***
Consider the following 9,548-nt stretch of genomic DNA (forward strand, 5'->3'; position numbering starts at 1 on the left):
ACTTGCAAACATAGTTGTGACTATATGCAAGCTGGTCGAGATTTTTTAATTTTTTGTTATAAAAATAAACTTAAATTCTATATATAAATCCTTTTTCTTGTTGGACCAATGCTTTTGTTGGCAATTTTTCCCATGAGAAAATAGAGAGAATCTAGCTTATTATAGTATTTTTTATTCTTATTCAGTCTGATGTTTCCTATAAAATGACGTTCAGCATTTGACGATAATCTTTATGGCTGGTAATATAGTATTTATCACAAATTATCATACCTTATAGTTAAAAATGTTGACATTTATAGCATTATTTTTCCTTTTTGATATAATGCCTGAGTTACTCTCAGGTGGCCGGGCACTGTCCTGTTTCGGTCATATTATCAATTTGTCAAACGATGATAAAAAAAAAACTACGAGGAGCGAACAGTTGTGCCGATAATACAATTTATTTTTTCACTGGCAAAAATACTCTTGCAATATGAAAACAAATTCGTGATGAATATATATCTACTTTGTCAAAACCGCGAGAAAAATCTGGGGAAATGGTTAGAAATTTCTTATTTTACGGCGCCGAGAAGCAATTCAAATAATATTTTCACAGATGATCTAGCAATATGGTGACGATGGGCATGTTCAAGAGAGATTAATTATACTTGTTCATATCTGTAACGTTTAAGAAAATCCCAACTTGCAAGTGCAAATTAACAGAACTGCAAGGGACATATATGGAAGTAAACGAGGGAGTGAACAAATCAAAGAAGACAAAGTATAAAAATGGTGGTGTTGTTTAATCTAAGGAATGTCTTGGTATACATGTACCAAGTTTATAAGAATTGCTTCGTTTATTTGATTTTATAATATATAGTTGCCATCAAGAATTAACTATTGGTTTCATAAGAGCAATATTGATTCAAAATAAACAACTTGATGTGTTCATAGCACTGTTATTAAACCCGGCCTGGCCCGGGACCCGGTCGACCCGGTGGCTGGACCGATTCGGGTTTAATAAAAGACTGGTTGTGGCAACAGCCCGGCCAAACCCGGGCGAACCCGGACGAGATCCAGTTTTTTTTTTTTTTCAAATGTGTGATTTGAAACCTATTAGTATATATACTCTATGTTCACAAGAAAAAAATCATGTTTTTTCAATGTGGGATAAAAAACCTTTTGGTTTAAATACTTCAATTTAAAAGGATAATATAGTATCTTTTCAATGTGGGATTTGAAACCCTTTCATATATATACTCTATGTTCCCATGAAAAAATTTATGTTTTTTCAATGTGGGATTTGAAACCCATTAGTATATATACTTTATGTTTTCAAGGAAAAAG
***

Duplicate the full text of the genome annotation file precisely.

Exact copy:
Consider the following 9,548-nt stretch of genomic DNA (forward strand, 5'->3'; position numbering starts at 1 on the left):
ACTTGCAAACATAGTTGTGACTATATGCAAGCTGGTCGAGATTTTTTAATTTTTTGTTATAAAAATAAACTTAAATTCTATATATAAATCCTTTTTCTTGTTGGACCAATGCTTTTGTTGGCAATTTTTCCCATGAGAAAATAGAGAGAATCTAGCTTATTATAGTATTTTTTATTCTTATTCAGTCTGATGTTTCCTATAAAATGACGTTCAGCATTTGACGATAATCTTTATGGCTGGTAATATAGTATTTATCACAAATTATCATACCTTATAGTTAAAAATGTTGACATTTATAGCATTATTTTTCCTTTTTGATATAATGCCTGAGTTACTCTCAGGTGGCCGGGCACTGTCCTGTTTCGGTCATATTATCAATTTGTCAAACGATGATAAAAAAAAAACTACGAGGAGCGAACAGTTGTGCCGATAATACAATTTATTTTTTCACTGGCAAAAATACTCTTGCAATATGAAAACAAATTCGTGATGAATATATATCTACTTTGTCAAAACCGCGAGAAAAATCTGGGGAAATGGTTAGAAATTTCTTATTTTACGGCGCCGAGAAGCAATTCAAATAATATTTTCACAGATGATCTAGCAATATGGTGACGATGGGCATGTTCAAGAGAGATTAATTATACTTGTTCATATCTGTAACGTTTAAGAAAATCCCAACTTGCAAGTGCAAATTAACAGAACTGCAAGGGACATATATGGAAGTAAACGAGGGAGTGAACAAATCAAAGAAGACAAAGTATAAAAATGGTGGTGTTGTTTAATCTAAGGAATGTCTTGGTATACATGTACCAAGTTTATAAGAATTGCTTCGTTTATTTGATTTTATAATATATAGTTGCCATCAAGAATTAACTATTGGTTTCATAAGAGCAATATTGATTCAAAATAAACAACTTGATGTGTTCATAGCACTGTTATTAAACCCGGCCTGGCCCGGGACCCGGTCGACCCGGTGGCTGGACCGATTCGGGTTTAATAAAAGACTGGTTGTGGCAACAGCCCGGCCAAACCCGGGCGAACCCGGACGAGATCCAGTTTTTTTTTTTTTTCAAATGTGTGATTTGAAACCTATTAGTATATATACTCTATGTTCACAAGAAAAAAATCATGTTTTTTCAATGTGGGATAAAAAACCTTTTGGTTTAAATACTTCAATTTAAAAGGATAATATAGTATCTTTTCAATGTGGGATTTGAAACCCTTTCATATATATACTCTATGTTCCCATGAAAAAATTTATGTTTTTTCAATGTGGGATTTGAAACCCATTAGTATATATACTTTATGTTTTCAAGGAAAAAG